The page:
If you didn’t venture inside Caste Sant Angelo, feel free to skip this one. You can always grab lunch at Vatican cafeteria.
If you did go inside and came out hungry, then head over to Pastaciutta. It’s like Chipotle but for pasta! Meals are made in less than 5 minutes and it is all made to order. The pasta is even made in house. The nature of the food makes it very kid [and adult] friendly! Plus, it is very affordable at less than 10 euros each. There is very little seating in the restaurant so plan to have it as take away.
Did you know that the Vatican City is actually the smallest country in the world? Even though it is located within Rome, it is its own sovereignty. This place is HUGE and always packed [everyone wants to see the home of the Catholic religion] so be prepared. Also, this is an active place of worship so have your shoulders covered. Visiting requires some pre-planning, comfortable shoes, and a tiny bit of patience.
There are two major parts of Vatican City detailed below.
This is the main attraction of Vatican City and includes the museums, the gardens, and the villas. It also includes the infamous Sistine Chapel. There are several different tour options available directly through the Vatican — some include meals, some include train rides, some are at night… the list goes on. If you’re balling on a budget, skip the guided tours. There are plenty of signs [and staff] to help you find your way. Plus, they are long and certified patience killers if you have small kids.
I’ve read that if you have a stroller, you can skip the line — which is a perk — but please bear in mind it isn’t allowed in all areas [like the Sistene Chapel]. I still also strongly recommend that you purchase your ticket online prior to your visit. We waited in a short queue to enter, a short queue for security, and another short queue to get our tickets from will-call. It was a breeze compared to the many [MANY] people we saw waiting in line.
St. Peter’s Basilica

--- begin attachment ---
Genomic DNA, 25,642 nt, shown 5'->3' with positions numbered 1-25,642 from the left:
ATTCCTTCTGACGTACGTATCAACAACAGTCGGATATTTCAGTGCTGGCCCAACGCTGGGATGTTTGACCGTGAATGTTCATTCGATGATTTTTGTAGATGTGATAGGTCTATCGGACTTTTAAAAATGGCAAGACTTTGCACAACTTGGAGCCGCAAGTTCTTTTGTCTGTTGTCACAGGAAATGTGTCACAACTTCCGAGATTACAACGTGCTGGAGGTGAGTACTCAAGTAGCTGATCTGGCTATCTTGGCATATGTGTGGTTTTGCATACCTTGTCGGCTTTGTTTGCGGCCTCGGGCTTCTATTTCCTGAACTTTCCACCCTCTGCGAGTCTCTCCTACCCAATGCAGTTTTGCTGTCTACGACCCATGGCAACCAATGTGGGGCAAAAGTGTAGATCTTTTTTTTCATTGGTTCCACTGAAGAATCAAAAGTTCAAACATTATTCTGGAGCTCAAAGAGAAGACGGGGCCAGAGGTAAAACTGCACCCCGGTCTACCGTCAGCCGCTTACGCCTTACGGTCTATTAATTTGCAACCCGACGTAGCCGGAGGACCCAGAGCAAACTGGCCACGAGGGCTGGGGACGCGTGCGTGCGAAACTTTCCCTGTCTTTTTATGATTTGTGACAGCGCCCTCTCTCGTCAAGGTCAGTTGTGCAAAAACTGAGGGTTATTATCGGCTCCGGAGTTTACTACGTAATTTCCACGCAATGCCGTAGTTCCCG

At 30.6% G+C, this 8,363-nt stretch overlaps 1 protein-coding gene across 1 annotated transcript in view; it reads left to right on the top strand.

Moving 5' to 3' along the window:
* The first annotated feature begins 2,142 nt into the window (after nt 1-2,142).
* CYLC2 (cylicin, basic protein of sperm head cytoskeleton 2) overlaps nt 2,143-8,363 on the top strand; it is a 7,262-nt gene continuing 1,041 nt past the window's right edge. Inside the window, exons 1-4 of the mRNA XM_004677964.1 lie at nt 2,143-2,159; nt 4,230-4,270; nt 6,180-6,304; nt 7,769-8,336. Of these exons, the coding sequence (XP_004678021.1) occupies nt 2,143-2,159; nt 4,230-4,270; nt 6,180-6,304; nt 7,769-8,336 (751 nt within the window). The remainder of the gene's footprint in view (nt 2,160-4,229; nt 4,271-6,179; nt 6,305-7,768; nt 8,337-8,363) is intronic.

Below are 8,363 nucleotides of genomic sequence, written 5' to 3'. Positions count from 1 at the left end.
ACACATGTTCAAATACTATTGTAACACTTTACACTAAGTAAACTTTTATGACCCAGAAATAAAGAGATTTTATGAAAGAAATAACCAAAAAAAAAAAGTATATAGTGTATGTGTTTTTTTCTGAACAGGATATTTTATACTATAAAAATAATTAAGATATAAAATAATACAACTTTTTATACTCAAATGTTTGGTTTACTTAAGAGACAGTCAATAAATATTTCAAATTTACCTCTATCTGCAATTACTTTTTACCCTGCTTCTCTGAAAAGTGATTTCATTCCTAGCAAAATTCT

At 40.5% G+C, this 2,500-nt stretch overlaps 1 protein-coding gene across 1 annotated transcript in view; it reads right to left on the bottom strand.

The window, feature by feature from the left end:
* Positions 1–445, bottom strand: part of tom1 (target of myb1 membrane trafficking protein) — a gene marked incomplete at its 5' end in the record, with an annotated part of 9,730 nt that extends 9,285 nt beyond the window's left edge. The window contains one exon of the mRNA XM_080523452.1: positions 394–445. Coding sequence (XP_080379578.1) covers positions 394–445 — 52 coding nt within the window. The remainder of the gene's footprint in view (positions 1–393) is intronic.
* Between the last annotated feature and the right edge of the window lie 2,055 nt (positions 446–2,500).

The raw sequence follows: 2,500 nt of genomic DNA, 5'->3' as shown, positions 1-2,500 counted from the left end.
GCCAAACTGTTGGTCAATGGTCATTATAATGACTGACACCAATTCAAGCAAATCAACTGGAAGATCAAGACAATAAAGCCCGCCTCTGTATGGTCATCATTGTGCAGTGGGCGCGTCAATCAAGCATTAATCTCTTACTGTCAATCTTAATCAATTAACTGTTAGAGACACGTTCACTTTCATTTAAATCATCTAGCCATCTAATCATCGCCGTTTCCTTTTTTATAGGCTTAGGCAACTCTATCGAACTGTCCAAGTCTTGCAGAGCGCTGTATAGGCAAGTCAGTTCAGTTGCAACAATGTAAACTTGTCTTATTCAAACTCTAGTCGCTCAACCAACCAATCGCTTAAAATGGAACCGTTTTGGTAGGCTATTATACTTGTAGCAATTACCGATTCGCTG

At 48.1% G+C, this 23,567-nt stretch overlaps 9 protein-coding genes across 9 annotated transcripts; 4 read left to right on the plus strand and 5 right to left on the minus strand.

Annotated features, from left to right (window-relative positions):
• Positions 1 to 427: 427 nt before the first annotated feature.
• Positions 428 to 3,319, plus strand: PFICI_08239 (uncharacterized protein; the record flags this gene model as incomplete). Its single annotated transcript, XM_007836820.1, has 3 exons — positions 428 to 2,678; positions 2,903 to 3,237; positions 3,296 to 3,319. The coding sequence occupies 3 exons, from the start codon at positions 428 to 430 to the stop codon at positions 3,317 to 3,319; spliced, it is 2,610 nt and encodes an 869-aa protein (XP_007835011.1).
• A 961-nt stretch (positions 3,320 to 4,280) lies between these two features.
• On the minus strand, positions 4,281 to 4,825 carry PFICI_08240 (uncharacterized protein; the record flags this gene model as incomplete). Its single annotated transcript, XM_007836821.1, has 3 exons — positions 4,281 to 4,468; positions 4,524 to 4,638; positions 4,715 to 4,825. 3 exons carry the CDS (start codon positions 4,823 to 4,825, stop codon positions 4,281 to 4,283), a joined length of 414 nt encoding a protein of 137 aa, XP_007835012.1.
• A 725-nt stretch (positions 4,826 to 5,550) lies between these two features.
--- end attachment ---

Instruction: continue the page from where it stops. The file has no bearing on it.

Unlike the Vatican museums, St. Peter’s Basilica is completely free. It is, again, an active place of worship so please mind the dress code. Kids will enjoy roaming the open space and adults will appreciate its beauty.
If you [and the kiddos] are up for the climb, you can get an awesome view of the area from the dome. You can’t book this portion online so you will have to wait in line. There is an option to take the stairs and another for the elevator. However, the elevator does not ascend all the way to the top so there will still be stairs. Very narrow stairs. Weigh that against the chance for a great view.
Dinner at Perdincibacco
It’s been a busy day and you deserve a nice, seated dinner. Indulge the family with a nice dinner at Perdincibacco. This charming restaurant is known for their pasta and seafood. They are a short walking distance from the Vatican museums and a nice end to a long day.
Gelato at Bistro Ave
I know you’re probably sick of sweets by now [if there is such a thing] but bear with me. You absolutely have to stop here for gelato and crepes. Yes — have to! It’s right down the street from the Vatican. We’ve had crepes in 6 different cities by now and this place still holds the crown as the best I’ve ever had [followed very closely by the booth across the river from the Eiffel Tower]. Dulche de leche gelato with a white chocolate crepe…
Sorry to had pause for a second to catch the drool. Just please try it out. If you do, let me know what you think!
If you’re looking to enhance your itinerary, here are a ton of options for you and your family:
What would you do during 3 days in Rome? Feel free to leave a comment below!